FRYEAN MYTHOS: *adventure*
CAMPBELLIAN FUNCTION: *psychological, sociological*
“Barbary House” begins a four-part serial in which Caine finally does catch up to his long-lost half-brother. Despite Caine’s having seen Danny’s portrait in “Vanishing Image,” the Shaolin doesn’t recognize his sibling when they pass one another, Danny leaving San Francisco even as Caine enters. Danny had to leave after inciting the wrath of saloon-owner Corbino (Leslie Nielsen), who now wants Danny dead. Caine’s inquiries lead him to Corbino’s saloon, where brutal boxing-bouts are held for the entertainment of the masses, and where Danny’s son Zeke works to assist Corbino’s own stable of fighters. Because Zeke knows nothing of the enmity between his father and his boss, Corbino hopes to con Zeke into making contact with Danny and then going after him. Caine is one of two elements that disturb Corbino’s plot, the other being a woman named Delonia, who in keeping with the story’s high melodrama, turns out to be Zeke’s long-lost mother. Caine fights one bout as “the Shanghai Kid” before he, Zeke and Delonia flee the city in search of Zeke’s father.
“Flight to Orion” largely functions to pad out the story’s running time. Though there’s a token attempt to form a bond between Zeke and his newfound mother, Delonia must have seemed something of a distraction from the main purpose: that of both uniting father and son and uniting two siblings. Thus Delonia dies. The tears on Zeke’s face hardly have time to dry thanks to another improbable twist. Caine, seeking food for his companions, filches some provender from a tribe of Indians, and though he leaves an item of trade, the Indians only want vengeance. Fortunately, they have a “trial-by-ordeal” custom that gives the priest an out, as well as allowing for a nice four-on-one dust-up. While this goes on, Zeke—whom Caine rather unwisely sends away—gets caught by Corbino, and the gambler tricks the boy into revealing Danny’s general locale.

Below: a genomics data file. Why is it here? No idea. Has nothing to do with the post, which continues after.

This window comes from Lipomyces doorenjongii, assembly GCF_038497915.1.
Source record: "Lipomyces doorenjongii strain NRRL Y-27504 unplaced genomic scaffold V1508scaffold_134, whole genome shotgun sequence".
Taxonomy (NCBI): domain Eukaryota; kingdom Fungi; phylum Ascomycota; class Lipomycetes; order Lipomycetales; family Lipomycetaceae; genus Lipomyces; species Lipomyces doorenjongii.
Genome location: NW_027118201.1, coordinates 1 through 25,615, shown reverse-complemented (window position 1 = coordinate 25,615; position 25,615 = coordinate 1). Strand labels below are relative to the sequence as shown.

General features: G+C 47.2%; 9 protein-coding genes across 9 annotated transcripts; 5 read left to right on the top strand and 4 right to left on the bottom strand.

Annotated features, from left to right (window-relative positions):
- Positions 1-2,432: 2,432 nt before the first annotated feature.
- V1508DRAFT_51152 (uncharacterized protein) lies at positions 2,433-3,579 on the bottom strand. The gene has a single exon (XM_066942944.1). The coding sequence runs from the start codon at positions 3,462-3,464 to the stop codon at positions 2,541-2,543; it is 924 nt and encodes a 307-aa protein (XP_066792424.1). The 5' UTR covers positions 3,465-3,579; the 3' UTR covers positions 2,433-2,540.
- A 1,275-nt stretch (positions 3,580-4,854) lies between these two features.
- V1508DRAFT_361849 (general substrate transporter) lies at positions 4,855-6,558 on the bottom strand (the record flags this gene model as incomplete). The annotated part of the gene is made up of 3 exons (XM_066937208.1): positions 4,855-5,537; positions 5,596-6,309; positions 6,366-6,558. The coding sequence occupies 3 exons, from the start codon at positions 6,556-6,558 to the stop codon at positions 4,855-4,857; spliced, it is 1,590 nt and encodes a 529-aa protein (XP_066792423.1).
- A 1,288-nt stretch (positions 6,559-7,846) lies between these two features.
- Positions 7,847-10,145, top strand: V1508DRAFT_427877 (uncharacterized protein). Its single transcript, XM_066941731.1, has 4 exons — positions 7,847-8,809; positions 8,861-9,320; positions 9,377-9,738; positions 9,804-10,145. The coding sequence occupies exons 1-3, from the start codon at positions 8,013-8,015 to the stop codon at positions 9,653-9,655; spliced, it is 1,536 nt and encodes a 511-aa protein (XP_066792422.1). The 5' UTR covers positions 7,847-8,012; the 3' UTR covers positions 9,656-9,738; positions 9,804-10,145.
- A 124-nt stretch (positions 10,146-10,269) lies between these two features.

“The Brothers Caine” brings the Shaolin and his nephew to Orion, but Danny isn’t in the town, having fled to an unknown refuge in the neighboring mountains. Caine and Zeke get a clue from a local lady named Lulu, another of Danny’s lady friends, who (just to really pile on the melodrama) turns out to be Zeke’s surrogate mother, in that Danny had Lulu raise Zeke during his infant years. Corbino brings another ally with him, for somehow he’s made contact with General Cantrell, the father of Zeke’s mother, who doesn’t seem nearly as interested in his daughter’s death as in having a chance to take control of Zeke, in effect stealing Danny Caine’s son as Danny stole the general’s daughter. Additional developments include Corbino employing an assassin who claims magical powers but demonstrates none in his battle with Caine. In addition, Corbino attempting to hoax Danny into killing the brother he didn’t know he had.
By the time “Full Circle” opens, Danny has accepted Caine’s claim of kinship. However, Zeke, in order to protect his father, agrees to return to Cantrell’s ranch as heir apparent to the general. In a complication that’s more or less rushed out, it turns out that Cantrell already a real son on his ranch, name of Tigre. Tigre was the son of another vanished mother, and the implication is that Cantrell could be an “Indian-lover” but not a “squaw man.” Nevertheless, Tigre craves his father’s approval and his name, in contrast to Zeke, who doesn’t want what Cantrell offers. Cantrell is also aware that Corbino plans to set a trap for Danny, but not until Zeke is placed in danger does the general pass that knowledge on to Caine. In the end Danny’s life is saved and Corbino is defeated. The episode’s ending looks as if it might’ve been intended as an ending for the whole series, but three more episodes remained to be aired.
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